CANVASES IN CAVERNS
Dambulla Cave Temple
Human beings have navigated the world over and across the years, learning of its ancestors and people, cultures and rituals, traditions and trades through the remnants of ancestral records and recollections inscribed and engraved on cave walls or paper. These works of art cover the interiors and exteriors of spaces across the island from palaces and temples, tombs and museums. Murals and statues, monuments and sculptures of religious and cultural subtexts often take on the role and responsibility of presenting the identity and culture of a space and community; to create a work of art pertaining to culture and heritage is to create a picture of society manifested from tales, beliefs, and change. The works of art from sculptures to murals that exist in abundance across Sri Lanka are those that are culturally influential, symbolically indicative of the nation’s identity and heritage. Located at the very centre of Sri Lanka’s cultural triangle, is in fact, one such space that is abundant in murals and statues, a site remarkable in the Buddhist world for its association with the continuous tradition of living Buddhist ritual practices and pilgrimage for more than two millennia.
The story of the Rangiri Dambulla Cave Temples begins with King Vattagamini Abhaya, who is more commonly known as King Valagamba, sought refuge from the South Indian usurpers as he was exiled from Anuradhapura. He is known to have sought safety for about 12 years inside the caves and eventually regained the kingdom of Anuradhapura after which he expressed his gratitude by converting the caves into Buddhist Temples. The massive rock expanse of land and its caves, dubbed the Dambulla Cave Temple – ‘Dambulu Gala’ as in, Dambulla Rock and the Golden Rock Temple, ‘Rangiri Dambulu Viharaya’ – stands at an elevation of 1118 feet from the sea level rising from the surrounding plains of Dambulla. The monastic complex of Dambulla stands out for its presentation of religious art of Sri Lanka, South and Southeast Asia. The cave shrines, statuaries and frescoes, from its beginning in the 2nd Century BC to 18th Century BC are consequences of much change and renovation. The most significant aspect of this World Heritage site is the incredible and innovative representation of the longstanding Buddhist ritual practices and continuous royal patronage through paintings that cover an area of 2,100 square meters and 157 statues.
As the largest and best preserved cave-temple complex in Sri Lanka, the Dambulla Cave Temples is one that’s also a culmination of many reigns from King Valagamba to King Nissankamalla, each of whom have renovated and added on to the existing site. Divided into five sanctuaries, each cave is unique to its architecture and the works of art that exist inside. From the Devaraja Lena to the Maharaja Lena, the Paccimalena, the caves are carved hold the statue of Buddha in varying stances of meditation and recline, his disciple Ananda, varying Gods and statues of the Kings who ruled before. Its existence today is a consequence of the brilliant architecture that instilled a drip ledge along the cave that allowed it to withstand rainy weather and preserved areas from water seeping in thereby protecting the religious works of art that cover the expanse of the walls.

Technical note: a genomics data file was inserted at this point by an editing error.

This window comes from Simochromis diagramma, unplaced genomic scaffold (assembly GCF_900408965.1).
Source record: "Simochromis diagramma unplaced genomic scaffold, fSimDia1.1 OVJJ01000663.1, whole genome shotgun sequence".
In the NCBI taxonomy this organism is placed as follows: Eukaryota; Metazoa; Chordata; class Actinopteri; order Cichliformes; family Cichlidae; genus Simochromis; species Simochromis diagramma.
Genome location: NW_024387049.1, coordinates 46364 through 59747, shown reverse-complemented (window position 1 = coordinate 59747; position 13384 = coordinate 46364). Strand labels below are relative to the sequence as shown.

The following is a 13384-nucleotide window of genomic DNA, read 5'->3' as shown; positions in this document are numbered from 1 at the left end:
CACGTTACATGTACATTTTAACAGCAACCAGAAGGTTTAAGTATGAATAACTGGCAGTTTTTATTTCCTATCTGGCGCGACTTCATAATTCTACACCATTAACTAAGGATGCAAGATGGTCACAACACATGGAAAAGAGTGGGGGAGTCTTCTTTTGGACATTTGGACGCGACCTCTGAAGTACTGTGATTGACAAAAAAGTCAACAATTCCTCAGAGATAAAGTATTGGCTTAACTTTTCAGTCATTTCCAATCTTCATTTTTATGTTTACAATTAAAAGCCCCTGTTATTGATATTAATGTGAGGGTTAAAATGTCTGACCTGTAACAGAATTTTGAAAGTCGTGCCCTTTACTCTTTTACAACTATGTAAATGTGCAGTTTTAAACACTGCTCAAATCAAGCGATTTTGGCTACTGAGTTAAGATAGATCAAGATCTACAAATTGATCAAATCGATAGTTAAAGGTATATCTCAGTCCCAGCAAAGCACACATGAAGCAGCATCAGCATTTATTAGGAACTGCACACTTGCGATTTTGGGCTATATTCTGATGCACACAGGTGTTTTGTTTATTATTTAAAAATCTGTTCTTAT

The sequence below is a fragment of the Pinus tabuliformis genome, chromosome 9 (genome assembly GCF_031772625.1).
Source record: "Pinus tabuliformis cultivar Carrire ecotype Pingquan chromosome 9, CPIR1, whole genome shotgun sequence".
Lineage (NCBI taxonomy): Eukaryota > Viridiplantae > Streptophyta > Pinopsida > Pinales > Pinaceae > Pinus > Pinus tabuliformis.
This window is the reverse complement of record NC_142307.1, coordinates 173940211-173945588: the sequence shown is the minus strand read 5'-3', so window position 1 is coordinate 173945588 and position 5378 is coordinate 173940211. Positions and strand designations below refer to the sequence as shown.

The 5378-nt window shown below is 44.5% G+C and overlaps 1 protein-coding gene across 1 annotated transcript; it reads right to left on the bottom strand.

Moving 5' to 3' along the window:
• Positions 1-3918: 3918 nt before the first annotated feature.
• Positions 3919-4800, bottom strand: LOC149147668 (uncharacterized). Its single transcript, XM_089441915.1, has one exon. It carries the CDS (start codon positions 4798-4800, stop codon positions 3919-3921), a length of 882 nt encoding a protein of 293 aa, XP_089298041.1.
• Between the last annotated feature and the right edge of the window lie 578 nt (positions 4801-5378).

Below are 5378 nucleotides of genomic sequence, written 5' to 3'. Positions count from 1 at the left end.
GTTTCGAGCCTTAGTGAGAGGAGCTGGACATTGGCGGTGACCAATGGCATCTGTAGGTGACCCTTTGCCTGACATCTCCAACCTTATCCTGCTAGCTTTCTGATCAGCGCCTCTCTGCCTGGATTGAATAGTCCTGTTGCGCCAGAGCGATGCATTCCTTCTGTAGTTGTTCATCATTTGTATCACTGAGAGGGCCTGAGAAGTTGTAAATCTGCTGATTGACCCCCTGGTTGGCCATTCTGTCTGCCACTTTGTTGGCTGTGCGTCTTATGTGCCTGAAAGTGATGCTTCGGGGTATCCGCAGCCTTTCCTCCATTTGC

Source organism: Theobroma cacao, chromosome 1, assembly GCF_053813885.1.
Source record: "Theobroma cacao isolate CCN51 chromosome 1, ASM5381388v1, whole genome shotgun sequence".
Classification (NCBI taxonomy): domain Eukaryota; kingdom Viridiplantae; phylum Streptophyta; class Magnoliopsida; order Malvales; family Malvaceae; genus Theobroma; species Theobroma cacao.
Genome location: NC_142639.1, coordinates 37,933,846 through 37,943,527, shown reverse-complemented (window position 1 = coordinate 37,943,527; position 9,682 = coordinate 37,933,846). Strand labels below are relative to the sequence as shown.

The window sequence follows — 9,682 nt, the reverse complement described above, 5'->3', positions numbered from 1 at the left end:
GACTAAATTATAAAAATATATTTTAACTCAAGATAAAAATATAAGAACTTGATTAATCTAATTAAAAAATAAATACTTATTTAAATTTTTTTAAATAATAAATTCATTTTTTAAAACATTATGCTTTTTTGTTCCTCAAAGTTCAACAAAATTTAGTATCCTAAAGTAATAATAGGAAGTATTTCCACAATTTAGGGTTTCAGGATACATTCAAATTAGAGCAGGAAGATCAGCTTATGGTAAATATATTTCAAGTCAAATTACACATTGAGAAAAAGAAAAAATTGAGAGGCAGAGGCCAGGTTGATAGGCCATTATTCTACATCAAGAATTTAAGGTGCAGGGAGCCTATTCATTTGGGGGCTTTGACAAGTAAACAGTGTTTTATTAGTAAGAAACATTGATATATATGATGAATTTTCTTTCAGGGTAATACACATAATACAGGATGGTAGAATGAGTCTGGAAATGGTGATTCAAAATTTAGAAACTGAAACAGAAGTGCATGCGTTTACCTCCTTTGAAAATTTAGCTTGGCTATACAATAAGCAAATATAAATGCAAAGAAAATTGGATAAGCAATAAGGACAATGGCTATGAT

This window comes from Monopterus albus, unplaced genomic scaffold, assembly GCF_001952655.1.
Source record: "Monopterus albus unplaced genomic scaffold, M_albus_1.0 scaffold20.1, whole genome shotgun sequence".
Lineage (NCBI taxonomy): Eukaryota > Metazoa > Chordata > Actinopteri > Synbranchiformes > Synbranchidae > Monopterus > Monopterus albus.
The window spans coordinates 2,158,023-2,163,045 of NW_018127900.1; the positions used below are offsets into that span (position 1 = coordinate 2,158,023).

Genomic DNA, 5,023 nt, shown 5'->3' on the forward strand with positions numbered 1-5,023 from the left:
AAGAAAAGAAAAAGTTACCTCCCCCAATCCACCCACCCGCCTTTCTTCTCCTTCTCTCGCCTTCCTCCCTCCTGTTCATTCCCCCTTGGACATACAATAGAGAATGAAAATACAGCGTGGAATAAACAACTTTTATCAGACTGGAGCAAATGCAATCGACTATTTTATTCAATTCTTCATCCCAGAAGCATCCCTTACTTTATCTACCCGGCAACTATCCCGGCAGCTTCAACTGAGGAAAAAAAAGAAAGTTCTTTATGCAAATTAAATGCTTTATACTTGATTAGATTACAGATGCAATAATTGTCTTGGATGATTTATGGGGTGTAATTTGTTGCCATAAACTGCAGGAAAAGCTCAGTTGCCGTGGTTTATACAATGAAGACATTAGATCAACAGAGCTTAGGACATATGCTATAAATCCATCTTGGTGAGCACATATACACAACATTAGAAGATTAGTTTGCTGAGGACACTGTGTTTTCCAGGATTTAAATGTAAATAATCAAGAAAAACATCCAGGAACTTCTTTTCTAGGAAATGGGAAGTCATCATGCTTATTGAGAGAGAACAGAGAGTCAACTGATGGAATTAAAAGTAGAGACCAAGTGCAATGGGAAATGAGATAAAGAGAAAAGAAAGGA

The sheer dexterity of the intricate detailing that aligns each sculpture, monument and painting does not cease to awe the observer. Each of the caves vary in architecture and presentation, gold-lined statues and paintings alike in style to those of the frescoes in Sigiriya are indicative of specific epochs in the Sri Lankan kingdom rulers. Records and studies have shown that the classical school of Sinhalese painting became non-existent after the downfall of the Polonnaruwa kingdom at the end of the twelfth century as there are no surviving examples of the same style after the 13th century yet those after the 17th and 18th century indicate work of the indigenous painters. The paintings in Cave 2, the Maharaja Viharaya are said to be the oldest, some even symbolic of the principles pertaining to those from the Sigiriya frescoes due to similar style and patterns. Those from Cave 4 are said to contain works from the newer teachings that flourished in the Kandyan provinces.
From the notion of its symbolic colour palette of yellows and reds, gold plated monuments and intricate carving the craftsmanship displayed in the works of art situated inside the caves are those that monumentally significant in that they are indicative of past lives and the presentation of the beliefs and principles of individuals of that era. The exhibition of craftsmanship in timber frames and woodwork, the cutting technology of rock carvings and stone sculpturing do not cease to awe one’s observation while they continue to present narratives of diverse cultural teachings. It is moreover, evident in the presentation of these works that exist, in how they are spiritually uplifting, connecting the traveller’s soul to the sense of tranquillity showcased in the delicate carvings and beauteous paintings. It is the power of such a culturally connected work of art that it create an aesthetic conversation situating itself in the memory of the encounter as pilgrims and tourists find an ethereal connection to their ancestral beliefs and values.